From Egypt, with hope

A young economist learns a few things at Chicago, but even more on the streets of Cairo.

Nearly two years ago, while working on a story about an exchange program that brings Egyptian students to UChicago, I met a remarkable young man named Mahmoud Khairy. A student from Cairo University, he had come to Chicago to study economics for the spring quarter. Mahmoud was intense, intelligent, energetic, fun—and determined to seize every opportunity available to him, from classes with Nobel laureates to bike rides along Lake Michigan.

He also had a clear idea about what he wanted to take back to Cairo from his U.S. experience. In Egypt, a rising sector of academics and professionals had begun to call for economic and financial reform. “By studying here, I now have a more solid academic and professional background and I can join this movement,” he told me. “This new direction needs more push.”

After our interview, Mahmoud and I walked across campus together because we both wanted to keep talking. He asked me what newspapers I read and recommended his favorite sources for online news about Egypt and the Arab world. It was May, and he paused to admire the bright green grass and blooming flowers. He urged me to visit Cairo someday, and he kept in touch by e-mail when he returned.

As events unfolded in Egypt these past few weeks, many of us in Chicago wondered how Mahmoud was faring. Had he joined in the protests or watched from the sidelines? Given the outcome, was he optimistic or pessimistic about the future? The answer came a couple of days ago in an e-mail that I’ll never delete:

Subject: The Egyptian revolution
Dear all,
A lot of things I want to share and I can't find the words. After 18 days in Tahrir Square we finally wrote our own destiny. I was there almost every day at the square, we were beaten by the police sticks and smoked with tear gas, when the thugs attacked and held a weapon in the civil resistance to protect our homes and public institutions from criminals. This truly was an incredible time in my life, what I've learned in the past two weeks is more than I've learned in my whole life.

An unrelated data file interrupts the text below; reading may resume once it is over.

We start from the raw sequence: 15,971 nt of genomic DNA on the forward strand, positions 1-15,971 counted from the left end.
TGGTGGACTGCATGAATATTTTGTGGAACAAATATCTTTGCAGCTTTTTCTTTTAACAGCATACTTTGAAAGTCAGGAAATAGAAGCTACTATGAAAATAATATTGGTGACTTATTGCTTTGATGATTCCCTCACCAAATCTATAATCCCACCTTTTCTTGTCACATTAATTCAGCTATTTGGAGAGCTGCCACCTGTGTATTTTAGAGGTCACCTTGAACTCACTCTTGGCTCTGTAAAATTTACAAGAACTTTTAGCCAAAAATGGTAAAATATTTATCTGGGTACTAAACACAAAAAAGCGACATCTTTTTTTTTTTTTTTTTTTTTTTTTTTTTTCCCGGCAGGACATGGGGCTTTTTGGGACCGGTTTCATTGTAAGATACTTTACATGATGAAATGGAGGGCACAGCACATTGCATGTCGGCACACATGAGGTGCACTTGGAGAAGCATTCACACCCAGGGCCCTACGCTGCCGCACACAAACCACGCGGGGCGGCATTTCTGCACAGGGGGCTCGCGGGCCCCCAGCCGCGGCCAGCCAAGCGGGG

I saw the power of human will when we are united. I saw people's differences dissolve for the common good. I prayed on Friday under the protection of Christians from the police. And I stood in a human shield around a nearby church to protect it from possible attacks.
In the last two weeks not a single murder case, robbery, harassment, or even dispute has happened in entire Egypt. We discovered that this regime was the worst thing in us. For the first time in my life I can taste freedom, something that is taken as granted for most of countries around the world.
As I said there are a lot of feelings now and later I will share the details of my experience. But I'm pretty sure that the whole world will not be the same. A beautiful world will be built here and we will build a different kind of civilization that will last for another 7,000 years.
Here and here you will find the links for two short videos that are really worth watching and can give you a clue of what happened in Egypt.
Best wishes,
Mahmoud A. Khairy

Elizabeth Station

Photo courtesy Flickr user Mashahed / CC BY-NC-SA 2.0.

February 15, 2011